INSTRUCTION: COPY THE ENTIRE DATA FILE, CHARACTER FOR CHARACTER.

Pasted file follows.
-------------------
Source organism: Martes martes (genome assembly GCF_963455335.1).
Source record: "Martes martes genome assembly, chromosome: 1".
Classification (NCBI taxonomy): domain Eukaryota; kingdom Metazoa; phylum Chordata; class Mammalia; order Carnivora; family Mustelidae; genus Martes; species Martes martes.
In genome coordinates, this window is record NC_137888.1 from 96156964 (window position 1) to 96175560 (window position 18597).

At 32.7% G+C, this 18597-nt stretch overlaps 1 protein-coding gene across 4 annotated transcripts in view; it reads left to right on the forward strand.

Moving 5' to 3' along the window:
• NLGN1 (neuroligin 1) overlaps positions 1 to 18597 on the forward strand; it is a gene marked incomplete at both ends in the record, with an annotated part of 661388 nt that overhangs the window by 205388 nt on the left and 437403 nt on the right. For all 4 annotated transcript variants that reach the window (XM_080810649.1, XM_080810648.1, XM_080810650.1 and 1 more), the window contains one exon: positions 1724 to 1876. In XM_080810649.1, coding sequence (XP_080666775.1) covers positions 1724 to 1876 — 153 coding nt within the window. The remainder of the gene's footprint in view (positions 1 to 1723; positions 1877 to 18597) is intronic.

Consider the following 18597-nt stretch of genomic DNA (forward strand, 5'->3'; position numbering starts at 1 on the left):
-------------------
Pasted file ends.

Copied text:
Source organism: Martes martes (genome assembly GCF_963455335.1).
Source record: "Martes martes genome assembly, chromosome: 1".
Classification (NCBI taxonomy): domain Eukaryota; kingdom Metazoa; phylum Chordata; class Mammalia; order Carnivora; family Mustelidae; genus Martes; species Martes martes.
In genome coordinates, this window is record NC_137888.1 from 96156964 (window position 1) to 96175560 (window position 18597).

At 32.7% G+C, this 18597-nt stretch overlaps 1 protein-coding gene across 4 annotated transcripts in view; it reads left to right on the forward strand.

Moving 5' to 3' along the window:
• NLGN1 (neuroligin 1) overlaps positions 1 to 18597 on the forward strand; it is a gene marked incomplete at both ends in the record, with an annotated part of 661388 nt that overhangs the window by 205388 nt on the left and 437403 nt on the right. For all 4 annotated transcript variants that reach the window (XM_080810649.1, XM_080810648.1, XM_080810650.1 and 1 more), the window contains one exon: positions 1724 to 1876. In XM_080810649.1, coding sequence (XP_080666775.1) covers positions 1724 to 1876 — 153 coding nt within the window. The remainder of the gene's footprint in view (positions 1 to 1723; positions 1877 to 18597) is intronic.

Consider the following 18597-nt stretch of genomic DNA (forward strand, 5'->3'; position numbering starts at 1 on the left):